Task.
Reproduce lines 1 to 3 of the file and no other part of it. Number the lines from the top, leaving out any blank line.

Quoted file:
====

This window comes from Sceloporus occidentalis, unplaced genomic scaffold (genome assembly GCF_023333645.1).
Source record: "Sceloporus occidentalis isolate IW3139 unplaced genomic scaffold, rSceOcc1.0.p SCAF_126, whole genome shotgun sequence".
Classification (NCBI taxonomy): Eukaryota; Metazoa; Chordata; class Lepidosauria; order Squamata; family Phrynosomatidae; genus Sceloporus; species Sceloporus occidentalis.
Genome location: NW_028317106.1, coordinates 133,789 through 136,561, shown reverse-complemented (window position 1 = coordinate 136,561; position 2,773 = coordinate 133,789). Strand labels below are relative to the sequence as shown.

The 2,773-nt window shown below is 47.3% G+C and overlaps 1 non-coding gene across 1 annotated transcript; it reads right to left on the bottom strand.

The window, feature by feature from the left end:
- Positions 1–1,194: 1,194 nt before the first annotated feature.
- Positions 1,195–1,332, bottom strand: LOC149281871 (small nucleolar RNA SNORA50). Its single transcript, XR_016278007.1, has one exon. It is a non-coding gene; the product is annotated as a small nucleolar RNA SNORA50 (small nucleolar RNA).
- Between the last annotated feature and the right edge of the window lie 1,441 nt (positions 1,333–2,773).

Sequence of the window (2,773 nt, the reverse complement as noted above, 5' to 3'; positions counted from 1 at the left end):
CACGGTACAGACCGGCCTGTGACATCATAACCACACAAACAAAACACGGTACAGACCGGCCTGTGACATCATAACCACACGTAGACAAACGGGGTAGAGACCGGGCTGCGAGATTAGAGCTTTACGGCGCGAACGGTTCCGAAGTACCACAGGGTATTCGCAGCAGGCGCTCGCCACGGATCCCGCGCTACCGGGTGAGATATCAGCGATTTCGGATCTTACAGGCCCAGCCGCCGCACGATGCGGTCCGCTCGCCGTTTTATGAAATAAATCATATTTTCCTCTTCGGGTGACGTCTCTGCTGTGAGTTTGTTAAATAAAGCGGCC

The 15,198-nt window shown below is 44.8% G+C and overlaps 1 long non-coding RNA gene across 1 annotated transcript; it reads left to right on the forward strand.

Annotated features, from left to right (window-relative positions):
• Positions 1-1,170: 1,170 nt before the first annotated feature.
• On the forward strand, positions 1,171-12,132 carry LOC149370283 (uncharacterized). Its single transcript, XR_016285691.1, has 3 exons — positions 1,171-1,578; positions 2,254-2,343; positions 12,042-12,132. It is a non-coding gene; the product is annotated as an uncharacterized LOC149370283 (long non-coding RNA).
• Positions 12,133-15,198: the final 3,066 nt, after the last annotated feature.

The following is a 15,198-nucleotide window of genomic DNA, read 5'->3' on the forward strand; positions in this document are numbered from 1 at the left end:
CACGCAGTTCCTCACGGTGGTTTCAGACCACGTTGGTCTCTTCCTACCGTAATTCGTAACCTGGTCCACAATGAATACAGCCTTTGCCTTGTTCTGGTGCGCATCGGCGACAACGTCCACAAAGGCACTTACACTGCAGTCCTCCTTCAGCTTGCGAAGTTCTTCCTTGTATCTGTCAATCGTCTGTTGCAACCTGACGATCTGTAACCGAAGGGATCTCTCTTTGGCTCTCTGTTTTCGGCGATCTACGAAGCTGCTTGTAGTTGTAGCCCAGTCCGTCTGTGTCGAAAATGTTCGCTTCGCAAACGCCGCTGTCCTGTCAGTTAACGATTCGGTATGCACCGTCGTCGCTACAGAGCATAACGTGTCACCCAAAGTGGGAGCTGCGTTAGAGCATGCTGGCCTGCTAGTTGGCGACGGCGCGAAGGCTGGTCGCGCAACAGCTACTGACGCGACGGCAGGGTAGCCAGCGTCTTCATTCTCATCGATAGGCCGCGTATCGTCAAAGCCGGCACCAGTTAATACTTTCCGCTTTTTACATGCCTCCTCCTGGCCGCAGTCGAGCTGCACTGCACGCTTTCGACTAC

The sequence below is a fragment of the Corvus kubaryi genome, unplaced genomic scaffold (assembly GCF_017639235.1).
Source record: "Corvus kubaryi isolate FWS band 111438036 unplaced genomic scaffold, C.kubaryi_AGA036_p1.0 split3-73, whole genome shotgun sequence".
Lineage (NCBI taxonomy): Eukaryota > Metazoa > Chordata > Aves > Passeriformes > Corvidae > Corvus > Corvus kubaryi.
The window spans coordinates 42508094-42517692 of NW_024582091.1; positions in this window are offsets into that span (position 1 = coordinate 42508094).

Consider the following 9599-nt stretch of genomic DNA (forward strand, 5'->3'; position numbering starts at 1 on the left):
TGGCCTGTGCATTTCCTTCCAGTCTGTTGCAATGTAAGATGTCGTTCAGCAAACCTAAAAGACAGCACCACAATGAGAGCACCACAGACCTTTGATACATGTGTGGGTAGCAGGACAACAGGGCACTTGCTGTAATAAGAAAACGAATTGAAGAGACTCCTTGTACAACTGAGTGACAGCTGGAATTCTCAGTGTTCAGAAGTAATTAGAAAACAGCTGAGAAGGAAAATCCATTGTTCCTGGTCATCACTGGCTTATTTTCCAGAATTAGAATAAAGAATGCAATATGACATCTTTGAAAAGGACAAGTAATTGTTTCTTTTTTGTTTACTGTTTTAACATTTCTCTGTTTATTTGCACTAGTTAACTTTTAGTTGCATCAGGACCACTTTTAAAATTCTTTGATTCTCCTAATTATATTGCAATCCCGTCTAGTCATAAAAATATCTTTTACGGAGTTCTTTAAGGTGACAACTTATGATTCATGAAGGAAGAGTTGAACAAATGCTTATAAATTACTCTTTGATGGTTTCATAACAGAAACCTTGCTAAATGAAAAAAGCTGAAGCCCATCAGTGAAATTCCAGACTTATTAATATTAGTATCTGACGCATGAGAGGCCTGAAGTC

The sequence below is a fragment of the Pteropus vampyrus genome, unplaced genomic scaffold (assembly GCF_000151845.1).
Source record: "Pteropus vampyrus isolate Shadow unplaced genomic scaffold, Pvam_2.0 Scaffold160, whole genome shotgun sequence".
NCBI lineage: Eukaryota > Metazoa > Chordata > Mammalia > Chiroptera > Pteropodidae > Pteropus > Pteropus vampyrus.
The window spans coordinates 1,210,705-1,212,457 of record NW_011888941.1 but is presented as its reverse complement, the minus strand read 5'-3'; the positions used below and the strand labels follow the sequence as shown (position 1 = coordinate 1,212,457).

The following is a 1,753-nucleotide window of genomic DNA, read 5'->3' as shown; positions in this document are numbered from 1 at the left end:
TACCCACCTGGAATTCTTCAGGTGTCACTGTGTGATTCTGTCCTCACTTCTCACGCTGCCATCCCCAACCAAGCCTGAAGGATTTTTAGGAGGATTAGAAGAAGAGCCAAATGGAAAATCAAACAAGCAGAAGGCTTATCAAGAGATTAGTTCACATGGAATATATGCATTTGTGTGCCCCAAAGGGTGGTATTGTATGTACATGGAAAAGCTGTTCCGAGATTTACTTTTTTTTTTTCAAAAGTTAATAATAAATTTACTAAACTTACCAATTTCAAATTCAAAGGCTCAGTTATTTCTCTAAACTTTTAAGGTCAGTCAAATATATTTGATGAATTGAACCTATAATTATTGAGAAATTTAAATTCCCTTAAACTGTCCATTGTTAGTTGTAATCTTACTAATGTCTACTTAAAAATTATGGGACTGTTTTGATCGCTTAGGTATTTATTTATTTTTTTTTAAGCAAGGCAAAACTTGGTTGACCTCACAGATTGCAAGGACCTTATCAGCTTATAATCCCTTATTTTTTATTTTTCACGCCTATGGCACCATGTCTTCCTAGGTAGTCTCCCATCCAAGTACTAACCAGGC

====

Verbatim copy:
This window comes from Sceloporus occidentalis, unplaced genomic scaffold (genome assembly GCF_023333645.1).
Source record: "Sceloporus occidentalis isolate IW3139 unplaced genomic scaffold, rSceOcc1.0.p SCAF_126, whole genome shotgun sequence".
Classification (NCBI taxonomy): Eukaryota; Metazoa; Chordata; class Lepidosauria; order Squamata; family Phrynosomatidae; genus Sceloporus; species Sceloporus occidentalis.